A new way of looking at teenage temperament
October 23, 2013
By Anne Craig, Communications Officer
Ask any 21st century parent and they will admit raising teenagers in today’s complicated world is often a daunting challenge. Queen’s University professor Tom Hollenstein (Psychology) is proposing new ways to better understand the period of adolescence and help parents cope with the teenage years.
“For over a century, adolescence has been considered a time of storm and stress – a period of greater interpersonal conflict, moodiness and risk-taking,” says Dr. Hollenstein. “There has been an emphasis in research on the problems of adolescence, rather than on understanding how children typically develop through adolescence. This storm and stress approach is outdated and should be abandoned for a 21st century perspective.”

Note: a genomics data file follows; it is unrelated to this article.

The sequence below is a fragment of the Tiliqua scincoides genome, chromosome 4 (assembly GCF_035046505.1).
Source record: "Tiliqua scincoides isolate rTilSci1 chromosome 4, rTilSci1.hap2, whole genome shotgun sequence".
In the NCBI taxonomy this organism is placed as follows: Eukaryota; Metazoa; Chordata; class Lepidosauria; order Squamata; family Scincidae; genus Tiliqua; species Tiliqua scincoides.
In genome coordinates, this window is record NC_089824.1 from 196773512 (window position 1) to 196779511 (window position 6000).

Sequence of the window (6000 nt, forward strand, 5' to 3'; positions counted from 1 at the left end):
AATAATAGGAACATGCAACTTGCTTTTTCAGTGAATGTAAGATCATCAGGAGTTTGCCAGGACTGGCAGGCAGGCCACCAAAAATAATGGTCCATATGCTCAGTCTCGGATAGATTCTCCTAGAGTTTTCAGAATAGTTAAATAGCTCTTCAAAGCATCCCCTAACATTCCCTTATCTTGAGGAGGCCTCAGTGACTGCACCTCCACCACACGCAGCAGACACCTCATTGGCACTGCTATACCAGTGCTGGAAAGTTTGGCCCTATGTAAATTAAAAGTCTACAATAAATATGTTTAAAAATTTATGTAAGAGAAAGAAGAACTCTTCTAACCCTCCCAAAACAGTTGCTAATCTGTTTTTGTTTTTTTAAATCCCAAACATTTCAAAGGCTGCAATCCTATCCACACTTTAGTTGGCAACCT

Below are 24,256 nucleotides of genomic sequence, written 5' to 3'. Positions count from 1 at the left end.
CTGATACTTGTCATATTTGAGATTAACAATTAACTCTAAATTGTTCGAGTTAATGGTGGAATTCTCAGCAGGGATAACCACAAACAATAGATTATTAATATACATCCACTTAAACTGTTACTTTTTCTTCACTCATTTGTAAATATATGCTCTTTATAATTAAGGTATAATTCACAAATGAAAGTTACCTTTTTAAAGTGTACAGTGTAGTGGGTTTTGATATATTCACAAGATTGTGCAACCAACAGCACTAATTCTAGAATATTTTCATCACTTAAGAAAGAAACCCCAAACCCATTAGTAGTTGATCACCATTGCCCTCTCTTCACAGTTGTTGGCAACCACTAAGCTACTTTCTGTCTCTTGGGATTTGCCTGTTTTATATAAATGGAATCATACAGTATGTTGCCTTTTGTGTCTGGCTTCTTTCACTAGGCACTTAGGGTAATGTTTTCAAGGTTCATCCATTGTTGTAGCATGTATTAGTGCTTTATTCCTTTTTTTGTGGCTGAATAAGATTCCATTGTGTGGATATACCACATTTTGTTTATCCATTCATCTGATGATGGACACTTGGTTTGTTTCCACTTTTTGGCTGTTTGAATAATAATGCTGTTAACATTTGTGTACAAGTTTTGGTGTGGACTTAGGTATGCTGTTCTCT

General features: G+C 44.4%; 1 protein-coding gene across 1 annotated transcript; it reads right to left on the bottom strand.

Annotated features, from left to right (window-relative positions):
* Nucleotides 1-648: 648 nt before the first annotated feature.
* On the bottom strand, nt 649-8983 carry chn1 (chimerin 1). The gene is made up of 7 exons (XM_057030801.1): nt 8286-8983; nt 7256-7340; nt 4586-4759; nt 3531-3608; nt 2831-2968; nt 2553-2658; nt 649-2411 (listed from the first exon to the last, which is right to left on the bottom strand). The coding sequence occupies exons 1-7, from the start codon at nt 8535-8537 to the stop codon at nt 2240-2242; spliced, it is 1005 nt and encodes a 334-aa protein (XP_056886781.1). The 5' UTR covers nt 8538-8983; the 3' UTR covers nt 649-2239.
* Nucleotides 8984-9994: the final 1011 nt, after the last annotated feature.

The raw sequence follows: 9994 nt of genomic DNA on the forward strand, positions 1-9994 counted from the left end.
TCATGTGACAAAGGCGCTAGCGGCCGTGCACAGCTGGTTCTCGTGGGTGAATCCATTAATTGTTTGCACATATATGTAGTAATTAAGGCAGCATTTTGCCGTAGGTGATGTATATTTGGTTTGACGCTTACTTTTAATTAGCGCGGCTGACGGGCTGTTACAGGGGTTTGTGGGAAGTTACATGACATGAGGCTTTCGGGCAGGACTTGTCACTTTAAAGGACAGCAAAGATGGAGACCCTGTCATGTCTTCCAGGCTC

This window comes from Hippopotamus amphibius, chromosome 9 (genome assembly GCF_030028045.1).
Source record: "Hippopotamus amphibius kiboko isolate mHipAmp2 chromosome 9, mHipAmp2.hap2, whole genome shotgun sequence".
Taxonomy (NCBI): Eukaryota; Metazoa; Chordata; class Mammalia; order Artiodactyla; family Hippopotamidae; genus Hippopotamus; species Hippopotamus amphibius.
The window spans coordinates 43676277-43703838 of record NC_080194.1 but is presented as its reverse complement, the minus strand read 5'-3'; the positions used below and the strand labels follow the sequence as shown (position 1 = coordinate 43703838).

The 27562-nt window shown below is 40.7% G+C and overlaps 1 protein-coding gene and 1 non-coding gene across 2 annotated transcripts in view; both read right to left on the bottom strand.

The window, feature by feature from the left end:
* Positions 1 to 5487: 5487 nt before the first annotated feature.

Dr. Hollenstein and co-researcher Jessica Lougheed (Psychology) are proposing an approach they call the 4Ts – Typicality, what is normal for this age; Transactions, interactions between biological changes and their environment; Temperament, emotional reactions and level of self-control; and Timing, the different rates of social, emotional and cognitive maturation.
“The 4T approach will help researchers develop a greater understanding of adolescence that is needed for the 21st century,” says Dr. Hollenstein. “The fundamental question is not whether storm and stress occurs, but when do these changes occur and how do they manifest themselves in teenagers. Research using the 4Ts should help reveal this.”
The research was recently published in American Psychologist.